South Asian cultures put an unhealthy amount of importance on three things when it comes to women: appearances, society’s perception of them, and marriage. I have a love-hate relationship with the idea of marriage. Growing up, I was groomed to fit into a cookie-cutter shape of the perfect desi wife. From being told to use “Fair & Lovely” to brighten my skin to being scolded for not knowing how to make perfectly round rotis, to being told I need to quit my Bollywood dance team because people would talk.
There’s always this concern of what society will say and think about a desi woman. When we hit a certain age, every action we take is scrutinized and questioned by our families and our communities: “is this something a potential husband/mother-in-law will be okay with or is it something that will hinder your chances of getting a good marriage proposal?”
From the clothes we wear and the color of our hair, to how we do our makeup and how we carry ourselves. From how we speak and what we say to what our jobs are and what we do in our free time. Living under this constant hawk-like eye is exhausting and suffocating.
I’ve been told, like Mousumi, that I can travel without parental supervision only once I’m married. Until then, if I want to leave the state of New York, it either has to be for work, or with my family. While my non-desi friends got to go to concerts and take trips together, I spent my time sheltered in the four walls of my home. Apparently, social activities are only allowed when a woman is tied to a male figure religiously and legally. We don’t treat our men this way. We don’t make them feel like their time is constantly running out or that their lives only begin after marriage. We definitely don’t judge them for every decision they make.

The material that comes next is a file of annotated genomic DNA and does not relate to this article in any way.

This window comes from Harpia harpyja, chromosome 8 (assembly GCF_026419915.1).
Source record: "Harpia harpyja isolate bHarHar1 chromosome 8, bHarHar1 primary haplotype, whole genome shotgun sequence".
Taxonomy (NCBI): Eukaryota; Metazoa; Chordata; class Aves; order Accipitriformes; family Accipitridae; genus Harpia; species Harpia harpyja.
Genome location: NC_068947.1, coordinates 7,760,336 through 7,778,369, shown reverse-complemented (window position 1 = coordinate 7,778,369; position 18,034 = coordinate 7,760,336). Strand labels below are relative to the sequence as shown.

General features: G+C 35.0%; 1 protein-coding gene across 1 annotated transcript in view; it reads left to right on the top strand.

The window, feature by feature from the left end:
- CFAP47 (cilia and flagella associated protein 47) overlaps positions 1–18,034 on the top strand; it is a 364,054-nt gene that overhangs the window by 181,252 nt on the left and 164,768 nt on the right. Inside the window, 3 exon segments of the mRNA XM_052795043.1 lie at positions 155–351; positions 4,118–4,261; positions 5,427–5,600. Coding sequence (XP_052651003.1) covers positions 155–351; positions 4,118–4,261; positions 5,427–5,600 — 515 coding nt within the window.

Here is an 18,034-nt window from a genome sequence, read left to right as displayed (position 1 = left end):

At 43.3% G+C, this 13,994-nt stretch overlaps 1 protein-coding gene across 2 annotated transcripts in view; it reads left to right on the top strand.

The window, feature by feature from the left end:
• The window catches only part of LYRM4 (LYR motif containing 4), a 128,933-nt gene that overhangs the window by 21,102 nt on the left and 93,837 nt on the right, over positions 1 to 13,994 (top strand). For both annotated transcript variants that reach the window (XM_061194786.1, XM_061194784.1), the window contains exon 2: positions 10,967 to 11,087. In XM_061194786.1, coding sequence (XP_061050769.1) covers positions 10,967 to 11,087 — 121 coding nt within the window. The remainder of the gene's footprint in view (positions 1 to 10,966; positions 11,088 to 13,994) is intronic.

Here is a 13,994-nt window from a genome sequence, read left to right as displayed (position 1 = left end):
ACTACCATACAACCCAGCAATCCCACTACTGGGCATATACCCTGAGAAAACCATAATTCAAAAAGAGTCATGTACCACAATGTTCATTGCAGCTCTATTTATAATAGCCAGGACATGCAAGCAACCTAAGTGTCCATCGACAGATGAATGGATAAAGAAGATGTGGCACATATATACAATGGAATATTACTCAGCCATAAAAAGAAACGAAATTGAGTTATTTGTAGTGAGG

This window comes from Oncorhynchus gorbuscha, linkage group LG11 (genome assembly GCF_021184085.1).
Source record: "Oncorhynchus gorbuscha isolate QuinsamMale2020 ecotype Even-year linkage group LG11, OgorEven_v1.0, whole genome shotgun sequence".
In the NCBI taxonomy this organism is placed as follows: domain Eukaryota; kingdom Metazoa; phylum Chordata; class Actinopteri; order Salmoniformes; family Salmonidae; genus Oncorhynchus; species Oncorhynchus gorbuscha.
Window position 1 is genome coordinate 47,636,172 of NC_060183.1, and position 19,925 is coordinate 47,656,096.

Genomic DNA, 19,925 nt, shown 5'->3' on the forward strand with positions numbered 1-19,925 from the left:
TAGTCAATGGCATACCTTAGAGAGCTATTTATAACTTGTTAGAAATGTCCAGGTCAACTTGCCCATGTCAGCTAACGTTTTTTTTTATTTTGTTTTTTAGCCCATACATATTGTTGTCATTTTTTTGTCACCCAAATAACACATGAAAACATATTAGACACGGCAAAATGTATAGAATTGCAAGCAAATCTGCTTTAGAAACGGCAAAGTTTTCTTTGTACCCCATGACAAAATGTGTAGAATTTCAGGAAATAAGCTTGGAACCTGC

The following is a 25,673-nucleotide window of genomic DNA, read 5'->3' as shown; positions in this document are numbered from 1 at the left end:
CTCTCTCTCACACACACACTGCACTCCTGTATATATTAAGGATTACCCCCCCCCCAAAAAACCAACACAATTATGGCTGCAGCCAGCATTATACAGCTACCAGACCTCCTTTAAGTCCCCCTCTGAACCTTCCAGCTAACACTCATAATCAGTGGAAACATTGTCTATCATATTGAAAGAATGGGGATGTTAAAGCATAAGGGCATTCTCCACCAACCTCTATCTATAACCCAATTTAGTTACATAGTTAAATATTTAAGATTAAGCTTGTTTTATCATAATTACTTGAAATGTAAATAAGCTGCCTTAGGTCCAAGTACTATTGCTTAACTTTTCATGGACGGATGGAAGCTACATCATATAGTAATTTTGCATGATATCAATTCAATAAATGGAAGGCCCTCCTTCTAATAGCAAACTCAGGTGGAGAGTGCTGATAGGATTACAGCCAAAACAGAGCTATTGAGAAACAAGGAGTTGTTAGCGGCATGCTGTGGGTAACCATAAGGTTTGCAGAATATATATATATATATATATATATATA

I think that’s unfair and definitely not lovely.
As a desi woman, my culture has made me feel like I am nothing until I have a husband. Herein lies part of the issue: Desi culture is sexist. Our girls are taught that their identities only exist after marriage. We are taught that we must rely on a man in order to have a safe and stable life. We are raised to be dependent and submissive to our male relatives and eventually our partners. Has anyone ever considered that if we raised women to be strong, independent, and confident, they would be able to build a life for themselves first before having to rely on anyone? Is it really that revolutionary of a thought that a woman’s identity is not simply a product of her marital status?
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Very early on, I knew that marriage isn’t something I will do just for the sake of it or because I have reached a certain age. I do want to get married someday and God willing I will, but it’s not my only goal in life. It shouldn’t be. Desi culture wants women to believe that marriage is the most important thing in life, but the truth is, it’s simply another part of it. Instead, I’m focusing on myself and my career right now. I knew what kind of life I wanted to have by my 20s and I have been working to make that life a reality.